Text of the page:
Friday, July 19, 2013

Naomi Washburn Teaching Scholarship

My mother, Naomi Washburn, passed away July 14th 2013. I've been trying to think of what I can do to honor her.  She grew up in a farming family, the second child of seven. Growing up, one of the things that really bothered her was having to be pulled out of school to work the fields. To help pay for her parent's farm, she worked as a field hand. Picked pretty much anything, including cotton. She loved school and hated missing any of it. She was also very smart and even though she missed school, she advanced a grade. This put her in the same grade as my dad.

After graduating from high school, she worked many jobs to put herself through college, becoming the first in her family to attend college. She earned an accounting degree, and after that she and my dad married and started having a family. She wanted to work to help support the family, but she didn't want to leave her children, so Mom and Dad took some hair stylist classes, built a beauty shop next to the house, and became beauticians with her taking care of the accounting and working in the shop next to my dad. One of the stories she loved to tell was about me climbing up to the top of the ladder when they were shingling the beauty shop roof. I was two years old and wanted to see what they were doing. My brothers and I were probably pretty annoying to my parents. Any time there was a big ruckus we'd bang on the wall that connected it to the beauty shop. I'm amazed they didn't kill us as much as we did this.

One of her customers was the current principal at the local elementary school, and she was also one of Mom's past teachers who encouraged her to go to college. She then encouraged her to go back to college and get a teaching degree, promising her that if she did, she would have a job waiting for her. Well, Mom went back to school and got her bachelor's degree in education around age 40, and she was hired to teach first grade at Walnut Creek Elementary by the principal who came to the beauty shop.

One of my perks from this was having even more books to read. She was assigned some pretty cool books to read in college. This was the reason I got my hands on CATCH-22 at age 12.

Mom loved teaching. She loved all of her students and put her whole heart into her job. They became her kids, too. Education continued to be very important to her. She wanted to learn more and do the best she possibly could at her job, so she went back to college evenings and summers until she had her masters degree. Along the way I was blessed to have her as my daughters' teacher. We told her she couldn't retire until the youngest was past first grade! She handled it in such a way that the other students really didn't believe they were her granddaughters. After that, Mom retired because Dad's health was bad at the time. She nursed him back to health, then volunteered at the schools, working mostly with the kids who had reading problems. She influenced  my daughters so much they both became teachers, one working in elementary education, and the other in high school science, while also getting her masters degree.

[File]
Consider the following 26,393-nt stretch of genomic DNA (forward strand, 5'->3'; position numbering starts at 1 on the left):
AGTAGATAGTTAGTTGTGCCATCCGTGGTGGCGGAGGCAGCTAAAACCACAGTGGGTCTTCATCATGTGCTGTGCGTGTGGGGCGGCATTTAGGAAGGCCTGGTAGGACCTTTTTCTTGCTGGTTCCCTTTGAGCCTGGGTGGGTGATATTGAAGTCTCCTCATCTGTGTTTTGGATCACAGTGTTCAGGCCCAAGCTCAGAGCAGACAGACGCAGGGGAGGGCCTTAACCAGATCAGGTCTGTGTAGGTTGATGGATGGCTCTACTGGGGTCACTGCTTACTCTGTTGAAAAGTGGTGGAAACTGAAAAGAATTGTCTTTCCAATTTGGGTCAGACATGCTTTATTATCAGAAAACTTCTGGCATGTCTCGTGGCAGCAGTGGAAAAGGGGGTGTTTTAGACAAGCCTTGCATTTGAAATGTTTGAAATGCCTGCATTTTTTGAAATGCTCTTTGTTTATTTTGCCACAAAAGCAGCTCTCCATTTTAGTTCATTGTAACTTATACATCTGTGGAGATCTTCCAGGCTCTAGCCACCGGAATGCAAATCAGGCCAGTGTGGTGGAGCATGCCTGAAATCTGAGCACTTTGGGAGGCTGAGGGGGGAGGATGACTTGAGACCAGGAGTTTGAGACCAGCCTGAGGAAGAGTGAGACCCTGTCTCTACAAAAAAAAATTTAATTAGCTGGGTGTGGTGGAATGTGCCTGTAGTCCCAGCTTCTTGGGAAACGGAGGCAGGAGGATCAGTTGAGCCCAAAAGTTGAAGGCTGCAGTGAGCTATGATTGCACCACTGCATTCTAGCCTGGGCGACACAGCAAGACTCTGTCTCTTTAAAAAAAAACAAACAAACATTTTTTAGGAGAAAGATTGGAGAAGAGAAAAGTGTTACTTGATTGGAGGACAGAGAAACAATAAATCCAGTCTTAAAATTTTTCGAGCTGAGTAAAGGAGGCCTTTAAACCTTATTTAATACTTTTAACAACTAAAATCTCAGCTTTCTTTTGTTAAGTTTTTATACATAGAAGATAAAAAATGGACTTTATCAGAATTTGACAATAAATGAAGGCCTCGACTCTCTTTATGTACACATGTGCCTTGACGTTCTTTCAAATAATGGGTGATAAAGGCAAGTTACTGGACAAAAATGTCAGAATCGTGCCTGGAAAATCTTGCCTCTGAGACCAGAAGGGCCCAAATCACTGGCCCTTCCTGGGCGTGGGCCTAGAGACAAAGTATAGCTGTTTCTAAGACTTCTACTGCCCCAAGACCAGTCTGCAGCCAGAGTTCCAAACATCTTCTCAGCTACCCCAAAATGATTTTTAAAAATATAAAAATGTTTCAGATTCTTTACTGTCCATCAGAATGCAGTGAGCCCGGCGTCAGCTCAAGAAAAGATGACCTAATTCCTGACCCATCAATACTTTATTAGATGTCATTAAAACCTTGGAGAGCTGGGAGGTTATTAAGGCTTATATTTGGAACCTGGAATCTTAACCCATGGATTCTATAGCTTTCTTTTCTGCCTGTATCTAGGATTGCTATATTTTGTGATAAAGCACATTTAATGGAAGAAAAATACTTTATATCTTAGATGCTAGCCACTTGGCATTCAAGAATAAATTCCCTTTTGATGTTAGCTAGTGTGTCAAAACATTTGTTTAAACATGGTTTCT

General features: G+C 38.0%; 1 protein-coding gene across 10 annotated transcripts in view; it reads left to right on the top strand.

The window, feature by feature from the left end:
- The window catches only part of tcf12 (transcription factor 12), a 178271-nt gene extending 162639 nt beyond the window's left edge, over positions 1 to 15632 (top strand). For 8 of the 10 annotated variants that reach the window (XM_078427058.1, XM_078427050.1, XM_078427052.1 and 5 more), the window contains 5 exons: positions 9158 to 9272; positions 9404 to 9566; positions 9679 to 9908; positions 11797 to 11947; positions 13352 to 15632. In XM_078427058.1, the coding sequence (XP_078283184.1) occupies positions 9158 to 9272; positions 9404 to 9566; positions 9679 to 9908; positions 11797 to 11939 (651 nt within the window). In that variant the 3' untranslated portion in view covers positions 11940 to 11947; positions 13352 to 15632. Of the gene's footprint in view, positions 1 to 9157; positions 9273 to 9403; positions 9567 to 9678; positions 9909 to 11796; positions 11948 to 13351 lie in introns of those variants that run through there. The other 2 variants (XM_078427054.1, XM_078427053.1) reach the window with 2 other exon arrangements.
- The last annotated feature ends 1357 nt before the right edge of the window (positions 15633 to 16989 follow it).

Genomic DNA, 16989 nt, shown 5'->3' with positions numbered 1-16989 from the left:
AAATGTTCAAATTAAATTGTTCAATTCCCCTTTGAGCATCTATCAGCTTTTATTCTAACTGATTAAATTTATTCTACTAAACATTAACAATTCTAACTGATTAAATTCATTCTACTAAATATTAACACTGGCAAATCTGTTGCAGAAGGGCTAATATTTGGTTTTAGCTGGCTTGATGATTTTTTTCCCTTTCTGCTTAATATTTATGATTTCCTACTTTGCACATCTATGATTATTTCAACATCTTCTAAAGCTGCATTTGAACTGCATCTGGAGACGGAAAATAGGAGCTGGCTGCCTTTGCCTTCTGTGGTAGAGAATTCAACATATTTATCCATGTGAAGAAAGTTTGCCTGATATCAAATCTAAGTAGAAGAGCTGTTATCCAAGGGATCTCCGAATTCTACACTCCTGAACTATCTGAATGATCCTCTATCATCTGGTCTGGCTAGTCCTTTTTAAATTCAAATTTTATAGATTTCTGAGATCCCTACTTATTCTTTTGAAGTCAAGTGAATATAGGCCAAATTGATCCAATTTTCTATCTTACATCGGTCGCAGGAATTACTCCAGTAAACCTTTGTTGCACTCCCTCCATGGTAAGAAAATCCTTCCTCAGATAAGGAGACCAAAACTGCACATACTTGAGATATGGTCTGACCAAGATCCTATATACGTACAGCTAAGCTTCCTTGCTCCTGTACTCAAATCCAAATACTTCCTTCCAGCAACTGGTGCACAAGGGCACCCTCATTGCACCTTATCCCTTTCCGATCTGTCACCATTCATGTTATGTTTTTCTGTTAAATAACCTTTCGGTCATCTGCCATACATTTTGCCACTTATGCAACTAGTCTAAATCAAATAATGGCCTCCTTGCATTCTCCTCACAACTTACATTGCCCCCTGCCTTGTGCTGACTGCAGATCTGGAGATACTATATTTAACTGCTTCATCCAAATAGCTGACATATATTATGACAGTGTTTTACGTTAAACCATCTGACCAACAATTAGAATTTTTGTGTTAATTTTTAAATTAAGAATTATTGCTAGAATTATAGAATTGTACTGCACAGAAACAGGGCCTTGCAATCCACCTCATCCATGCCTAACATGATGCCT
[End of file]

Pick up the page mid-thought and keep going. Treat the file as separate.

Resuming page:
Mom started getting symptoms of Alzheimer's later in life, and then it became severe.  She still had lucid moments when she remembered us. It was hard to decide whether to remember her with donations devoted to finding a cure for Alzheimer's or to benefit education.  She was a very giving lady and helped many young people get their education, so the family decided to have a scholarship for an Azle High School student planning to become a teacher. If you would like to donate to this, I've added a Paypal button below.  Any amount would be greatly appreciated.

Naomi Washburn Teaching Scholarship